The leap from high school to college football isn’t an easy one, as Nikko Reed found out a year ago.
Entering his second season with the Colorado Buffaloes, Reed is much more comfortable.
“I have been more locked in than I was last year,” the true sophomore cornerback said after a recent practice. “I feel like camp was a bit of a struggle for me last year, but now that I’ve kind of gotten used to it, I’m locked in more.”
The struggle, Reed said, came from trying to learn the cornerback technique while going up against bigger and faster competition than he ever saw in high school.
Despite the struggle, Reed flashed his talent last season, playing 199 snaps and recording eight tackles, two pass breakups and an interception. He also had one kickoff return, taking it 100 yards for a touchdown in the finale against Utah.
This year, the Buffs are counting on Reed to take the next step, as he’s projected to be a starter. CU has very little experience in the secondary, so it is leaning on Reed and his 2021 recruiting classmates Kaylin Moore, Tyrin Taylor and Trevor Woods.
“Nikko is having a great camp, Kaylin’s having a really good camp and Tyrin,” CU head coach Karl Dorrell said. “They’re doing veteran things right now.”
Rather than feeling pressure, the 5-foot-10, 175-pound Reed said he’s excited for his opportunity to potential start and make an impact.
“I just feel like it’s just next man up,” he said. “When you’re up, you’ve just got to make it happen. I was gonna have to come up at one point, so now is the time. I’m not really tripping off any pressure or anything like that. It’s just I’m up now, so now I’ve got to take over.”
Reed said he isn’t letting an exciting finish to his freshman season get to his head.
“It’s a new season,” he said. “I’m just trying to take that into (this) year and build more on it. … To me, I’m still nothing. I gotta make a name for myself still.”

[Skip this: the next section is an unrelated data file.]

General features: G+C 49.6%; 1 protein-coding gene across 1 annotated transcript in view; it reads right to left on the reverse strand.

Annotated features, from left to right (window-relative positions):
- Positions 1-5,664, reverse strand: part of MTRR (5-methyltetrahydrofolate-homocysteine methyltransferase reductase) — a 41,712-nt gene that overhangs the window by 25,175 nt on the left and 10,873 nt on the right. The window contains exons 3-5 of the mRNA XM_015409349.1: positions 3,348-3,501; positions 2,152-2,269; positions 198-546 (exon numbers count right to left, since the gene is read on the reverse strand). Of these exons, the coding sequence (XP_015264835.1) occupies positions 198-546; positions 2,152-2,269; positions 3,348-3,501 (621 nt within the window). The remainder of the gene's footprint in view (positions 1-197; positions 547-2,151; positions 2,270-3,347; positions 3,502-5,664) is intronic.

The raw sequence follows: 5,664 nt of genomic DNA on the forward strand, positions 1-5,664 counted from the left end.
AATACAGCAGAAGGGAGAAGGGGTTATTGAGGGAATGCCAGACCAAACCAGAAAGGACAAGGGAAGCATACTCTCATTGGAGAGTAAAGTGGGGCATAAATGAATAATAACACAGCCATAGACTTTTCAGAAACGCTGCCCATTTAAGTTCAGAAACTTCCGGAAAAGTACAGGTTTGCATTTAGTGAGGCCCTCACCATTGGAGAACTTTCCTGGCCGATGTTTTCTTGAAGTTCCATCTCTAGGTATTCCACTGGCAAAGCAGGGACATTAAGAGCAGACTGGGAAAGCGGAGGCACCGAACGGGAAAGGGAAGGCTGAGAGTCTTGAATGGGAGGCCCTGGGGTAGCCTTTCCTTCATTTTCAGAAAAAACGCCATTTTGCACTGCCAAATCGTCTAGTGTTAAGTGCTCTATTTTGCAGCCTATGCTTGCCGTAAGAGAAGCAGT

He is, however, much more confident than he was a year ago.
“I feel like I have way more confidence than I used to have just because I’m getting a feel for the game,” he said. “Slowing down (the game) for me has helped me out a lot because last year the game was just moving so fast.”
Like Reed, Woods got his feet wet last year in a backup role. And like Reed, Woods is now being counted on as a young leader. The 6-foot-1, 195-pound safety has been limited in camp because of an injury, but Dorrell is pleased with his development.
“When he’s out there, you can tell he’s very confident,” Dorrell said. “You watch his movement and his command of when he makes adjustments with the rest of the secondary because he’s the quarterback of the secondary. He’s very comfortable making those calls and those adjustments that are being made. It’s just a matter of him getting back to health, which he’ll be back probably (this) week and just keep his development going. He doesn’t know everything yet, but he’s learned quite a bit that first year as a freshman. He does have a little more swagger to him now that he’s been in the system for a year.”
In his element
For more than three decades, Dorrell has been in coaching and nothing gets him excited like the start of the football season and preseason camp.
“I love training camp, just because it’s that point in the summer that the NFL is back, and getting ready for the season, high school ball is getting back ready for their season and college is getting ready for their season,” he said. “There’s that, I think that air in terms of football is coming. It’s right here and I think everybody has great anticipation about it.”
The first couple of weeks of August are particularly fun for Dorrell because he can focus solely on football before the players begin classes.
“That, in a lot of ways, it makes me feel like I’m an assistant again, because I can dive in and just be all ball and that’s been my nature most of my career,” he said. “Camp is a lot of fun for me. I love it to death and I know it’s a necessary process about getting in football shape. The whole element of just practicing and developing a team and those guys gaining their identity through the process and watching how each team, each year kind of grows and creates their own identity, it’s a fun process to see.”
Dorrell said the offensive line is a work in progress, but the Buffs are building depth. “In the past, we just didn’t have enough quality depth from our first team to our second team and I would say that’s completely changed,” he said. … Receivers coach Phil McGeoghan, who is also assistant head coach, said the Buffs had a below par practice a few days ago but responded well Saturday and Monday. “I felt like the last two days collectively as an offense, I thought it’s been where we need to be to get better and win football games,” he said. … The Buffs were in full pads for the first time in camp on Monday.